(GSK) entered into a co-development and commercialization agreement under which HGS would conduct Phase 3 trials for belimumab with assistance from GSK. The companies would share equally in Phase 3/4 development costs, sales and marketing expenses, and profits of any product commercialized under the agreement.[21] On February 13, 2007, HGS and GSK announced the initiation of the first of two pivotal Phase 3 clinical trial of belimumab in patients with active lupus erythematosus.[6] FDA approval[edit] Under its trade name Benlysta, belimumab was approved by the U.S. Food and Drug Administration (FDA) for treatment of SLE on March 9, 2011.[23] The FDA Advisory committee approved it with a 13-to-2 vote, despite reservations that the improvement of only 4 points on the SELENA-SLEDA scale was only marginally effective, and despite reservations about additional deaths in the treatment group.[24][25] Based on the number needed to treat, approximately eleven patients must be treated for one to benefit. It was not tested in severe forms of SLE, which involve active damage to the kidneys or central nervous system in the phase III trials. Subjects with active kidney disease were included in the Phase II trials of the drug.[26] "Patients with active lupus that involved the kidneys ... were excluded from participating in the trials. Study participants of African American or African descent did not significantly respond to belimumab."[24][27][28] It has subsequently been approved for use in Europe and Canada.[29] Costs[edit] Belimumab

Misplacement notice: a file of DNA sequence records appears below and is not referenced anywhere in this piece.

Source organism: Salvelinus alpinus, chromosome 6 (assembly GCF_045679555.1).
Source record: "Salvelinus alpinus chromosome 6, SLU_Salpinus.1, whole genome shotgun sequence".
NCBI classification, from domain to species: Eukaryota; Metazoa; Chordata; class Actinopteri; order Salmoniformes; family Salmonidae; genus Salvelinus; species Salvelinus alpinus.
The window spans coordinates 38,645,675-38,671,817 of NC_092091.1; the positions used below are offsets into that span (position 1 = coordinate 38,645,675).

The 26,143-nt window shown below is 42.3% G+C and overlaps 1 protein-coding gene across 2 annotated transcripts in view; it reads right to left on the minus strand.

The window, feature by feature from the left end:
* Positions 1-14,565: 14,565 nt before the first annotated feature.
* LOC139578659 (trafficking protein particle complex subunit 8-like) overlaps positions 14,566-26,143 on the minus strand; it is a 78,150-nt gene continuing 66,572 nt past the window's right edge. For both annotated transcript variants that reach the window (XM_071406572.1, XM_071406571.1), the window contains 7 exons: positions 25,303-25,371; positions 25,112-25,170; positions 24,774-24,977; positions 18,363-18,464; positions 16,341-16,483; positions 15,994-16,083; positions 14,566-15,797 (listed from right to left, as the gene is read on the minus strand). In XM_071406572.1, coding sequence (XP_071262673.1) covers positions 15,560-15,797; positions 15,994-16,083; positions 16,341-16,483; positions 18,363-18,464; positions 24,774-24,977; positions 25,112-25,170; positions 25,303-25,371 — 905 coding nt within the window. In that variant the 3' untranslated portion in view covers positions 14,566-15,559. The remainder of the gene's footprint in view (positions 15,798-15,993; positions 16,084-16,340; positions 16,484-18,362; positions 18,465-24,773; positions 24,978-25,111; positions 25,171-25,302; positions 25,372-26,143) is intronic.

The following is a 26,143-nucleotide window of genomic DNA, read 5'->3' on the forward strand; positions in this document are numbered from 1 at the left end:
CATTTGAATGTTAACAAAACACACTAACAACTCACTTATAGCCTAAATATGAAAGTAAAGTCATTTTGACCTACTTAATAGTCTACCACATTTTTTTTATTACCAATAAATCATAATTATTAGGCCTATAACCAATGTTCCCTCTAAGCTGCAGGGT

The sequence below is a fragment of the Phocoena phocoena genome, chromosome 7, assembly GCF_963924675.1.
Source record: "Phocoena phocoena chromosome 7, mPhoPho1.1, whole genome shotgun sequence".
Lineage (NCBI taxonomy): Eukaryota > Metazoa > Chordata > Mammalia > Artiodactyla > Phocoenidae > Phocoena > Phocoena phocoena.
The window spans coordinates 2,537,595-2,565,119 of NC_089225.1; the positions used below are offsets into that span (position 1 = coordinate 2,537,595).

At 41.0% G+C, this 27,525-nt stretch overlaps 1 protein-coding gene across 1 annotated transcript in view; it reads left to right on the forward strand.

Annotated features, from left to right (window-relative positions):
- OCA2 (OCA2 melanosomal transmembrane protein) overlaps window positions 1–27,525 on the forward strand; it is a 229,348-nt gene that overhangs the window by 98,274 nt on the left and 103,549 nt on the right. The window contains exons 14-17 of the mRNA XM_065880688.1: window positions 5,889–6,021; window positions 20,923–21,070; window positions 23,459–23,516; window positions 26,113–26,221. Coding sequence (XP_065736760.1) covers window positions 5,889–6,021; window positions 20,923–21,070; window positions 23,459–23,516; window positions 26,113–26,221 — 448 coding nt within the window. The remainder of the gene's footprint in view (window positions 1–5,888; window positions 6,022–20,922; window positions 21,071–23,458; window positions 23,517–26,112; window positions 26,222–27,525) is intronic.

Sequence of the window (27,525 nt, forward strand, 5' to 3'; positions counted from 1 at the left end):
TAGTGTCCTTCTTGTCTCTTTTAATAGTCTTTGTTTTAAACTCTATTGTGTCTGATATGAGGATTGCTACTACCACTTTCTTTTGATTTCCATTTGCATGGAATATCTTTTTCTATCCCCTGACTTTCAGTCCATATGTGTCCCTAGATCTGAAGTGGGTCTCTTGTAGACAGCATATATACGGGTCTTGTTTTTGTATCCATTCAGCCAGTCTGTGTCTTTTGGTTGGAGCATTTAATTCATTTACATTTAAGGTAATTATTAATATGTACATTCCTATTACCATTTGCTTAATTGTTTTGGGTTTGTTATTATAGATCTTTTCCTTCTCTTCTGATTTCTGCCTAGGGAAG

Belimumab
is expensive. At a typical U.S. academic center, the total cost for the first year of treatment is $28,000. Annual prices of generic prescription drugs are prednisone, $140; hydroxychloroquine, $132; oral methotrexate, $432; azathioprine, $468; and mycophenolate mofetil, $1,224.[30] In the UK, the National Institute for Health and Care Excellence (NICE) calculated the cost of belimumab at £61,200 per quality adjusted life year (QALY). This is more than the normally accepted cost of £20,000 to £30,000 per QALY. The manufacturer offered the UK National Health Service a discount, the amount of which were confidential, which still did not bring it into the acceptable range.[31] Other drugs addressing B lymphocyte
B lymphocyte
hyperactivity[edit] Atacicept
Atacicept
is a recombinant fusion protein built with the extracellular ligand binding portion of TACI. It blocks activation of TACI
TACI
by APRIL and BLyS. It failed a phase II trial for multiple sclerosis.[32] Blisibimod, an inhibitor of both soluble and membrane bound BAFF, has demonstrated similar reductions of B cells in clinical trials and is being investigated in a phase 2 clinical study for patients with lupus erythematosus. BR3-Fc is a recombinant fusion protein built with the extracellular ligand-binding portion of BAFF-R. It blocks activation of this receptor by BLyS, and is in early stage pharmaceutical development.[33] Of anti- CD20